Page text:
This seems to fly in the face of the prevailing discourse surrounding the current era of television, which is often heralded for its serious dramatic programming—most often on cable—by those who suggest we are in a golden age (a notion Damian Lewis echoed in his speech, making me reach for the bingo card I drew into the back of my copy of Newman and Levine’s Legitimating Television); However, while the very existence of the Emmys as a judgment of art would seem to offer proof of this claim, the Emmys telecast can actively work against the exclusivity of those definitions. Although no broadcast series made it into the Outstanding Drama Series category, eight made it into the montage of eighteen series that marked the beginning of the drama period of the telecast, only one of which was nominated for a single award given out during that telecast (CBS’ The Good Wife, with three acting nominations). And yet House, Once Upon a Time, Grey’s Anatomy, Law & Order: Special Victims Unit, Revenge, Smash, and NCIS all have something in common: more people have probably seen them than any of the series nominated for Outstanding Drama Series. Heck, more people watch NCIS weekly than the six shows nominated in that category combined.
These montages may not seem as important as the winners, and they certainly aren’t likely to be part of news reports or historical records regarding the telecast, but they capture a different way in which the Emmys serve as a discursive space for the contested meaning of television quality. Although we normally think about winners and losers, or even nominees, as the primary space in which the Emmys reinforce or establish certain hierarchies of quality, we also need to think about the broadcast itself as a push back against those hierarchies, particularly given the ongoing battle between the broadcast networks and the Academy regarding the Movie/Miniseries category (which privileges HBO, who won four out of seven awards in the category, with the other two going to basic cable programs). Next year, the Supporting Acting categories for Movies and Miniseries are disappearing, leaving more time for genres that remain part of the industrial structures of broadcast television, and therefore genres that the networks paying to air the awards are more invested in.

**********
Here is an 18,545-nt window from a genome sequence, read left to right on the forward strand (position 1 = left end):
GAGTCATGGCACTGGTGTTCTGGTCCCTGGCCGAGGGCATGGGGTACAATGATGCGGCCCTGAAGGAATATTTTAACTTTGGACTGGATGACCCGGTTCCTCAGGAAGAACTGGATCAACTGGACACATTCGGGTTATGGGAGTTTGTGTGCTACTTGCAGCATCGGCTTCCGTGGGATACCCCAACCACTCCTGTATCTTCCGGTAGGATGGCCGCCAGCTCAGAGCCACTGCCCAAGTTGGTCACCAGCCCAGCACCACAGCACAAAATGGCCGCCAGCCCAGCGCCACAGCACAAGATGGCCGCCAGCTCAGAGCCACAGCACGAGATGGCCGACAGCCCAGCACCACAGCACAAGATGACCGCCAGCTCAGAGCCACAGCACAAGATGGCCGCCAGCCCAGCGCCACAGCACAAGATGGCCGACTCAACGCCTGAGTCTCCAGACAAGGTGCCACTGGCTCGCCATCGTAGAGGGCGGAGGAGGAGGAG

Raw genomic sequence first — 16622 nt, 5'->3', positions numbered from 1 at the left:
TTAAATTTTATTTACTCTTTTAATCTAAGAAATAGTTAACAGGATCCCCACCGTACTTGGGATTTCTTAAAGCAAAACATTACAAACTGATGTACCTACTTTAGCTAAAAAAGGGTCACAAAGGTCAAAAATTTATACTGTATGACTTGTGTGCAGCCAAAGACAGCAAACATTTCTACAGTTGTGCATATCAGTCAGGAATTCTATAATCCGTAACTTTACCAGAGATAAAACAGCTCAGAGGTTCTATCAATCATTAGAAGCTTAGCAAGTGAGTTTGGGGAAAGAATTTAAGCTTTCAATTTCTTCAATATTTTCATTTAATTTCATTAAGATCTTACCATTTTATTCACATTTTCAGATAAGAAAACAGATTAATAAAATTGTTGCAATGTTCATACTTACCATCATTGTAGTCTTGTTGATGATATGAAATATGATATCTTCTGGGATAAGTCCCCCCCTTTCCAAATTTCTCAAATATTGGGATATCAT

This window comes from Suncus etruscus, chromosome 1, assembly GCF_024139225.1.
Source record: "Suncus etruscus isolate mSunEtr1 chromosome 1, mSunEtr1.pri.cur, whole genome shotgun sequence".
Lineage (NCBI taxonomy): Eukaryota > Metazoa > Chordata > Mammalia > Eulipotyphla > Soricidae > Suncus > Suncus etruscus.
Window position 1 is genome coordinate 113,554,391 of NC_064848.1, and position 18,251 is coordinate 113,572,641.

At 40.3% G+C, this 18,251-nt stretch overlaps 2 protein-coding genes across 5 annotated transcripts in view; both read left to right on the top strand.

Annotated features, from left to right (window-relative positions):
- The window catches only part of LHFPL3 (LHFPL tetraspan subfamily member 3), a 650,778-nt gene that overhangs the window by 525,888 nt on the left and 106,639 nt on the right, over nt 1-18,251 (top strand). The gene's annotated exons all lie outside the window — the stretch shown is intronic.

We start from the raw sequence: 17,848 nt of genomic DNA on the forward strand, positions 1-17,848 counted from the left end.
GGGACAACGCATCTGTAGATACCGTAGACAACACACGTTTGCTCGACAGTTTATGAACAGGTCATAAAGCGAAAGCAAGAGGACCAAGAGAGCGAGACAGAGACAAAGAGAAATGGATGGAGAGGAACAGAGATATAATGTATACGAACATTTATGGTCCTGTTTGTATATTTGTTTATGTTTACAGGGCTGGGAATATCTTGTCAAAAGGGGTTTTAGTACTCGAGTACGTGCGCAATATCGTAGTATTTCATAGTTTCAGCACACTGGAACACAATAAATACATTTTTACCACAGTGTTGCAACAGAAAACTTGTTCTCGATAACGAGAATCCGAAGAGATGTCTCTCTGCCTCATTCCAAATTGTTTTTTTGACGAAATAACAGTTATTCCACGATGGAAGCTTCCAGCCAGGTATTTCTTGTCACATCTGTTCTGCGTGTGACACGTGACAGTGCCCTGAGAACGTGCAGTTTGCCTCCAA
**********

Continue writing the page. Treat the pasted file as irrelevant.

In other words, it wasn’t a coincidence that only three of the eighteen series featured during the broadcast’s comedy montage were from cable networks (and all of them from HBO, with no representation from nominated series from Showtime—Nurse Jackie—and FX—Louie—within the evening’s broadcast). It was a statement that comedy is and always will be a broadcast genre, even though they could have easily selected another six great cable comedies to achieve the relative parity they sought in drama series. Like the choice to lead and close with comedy, it’s the broadcast networks’ way of marking their territory: while the battle for drama might seem lost, the war for comedy wages on, and it will be fought in the editing bays and production booths as much as in the voting ballots.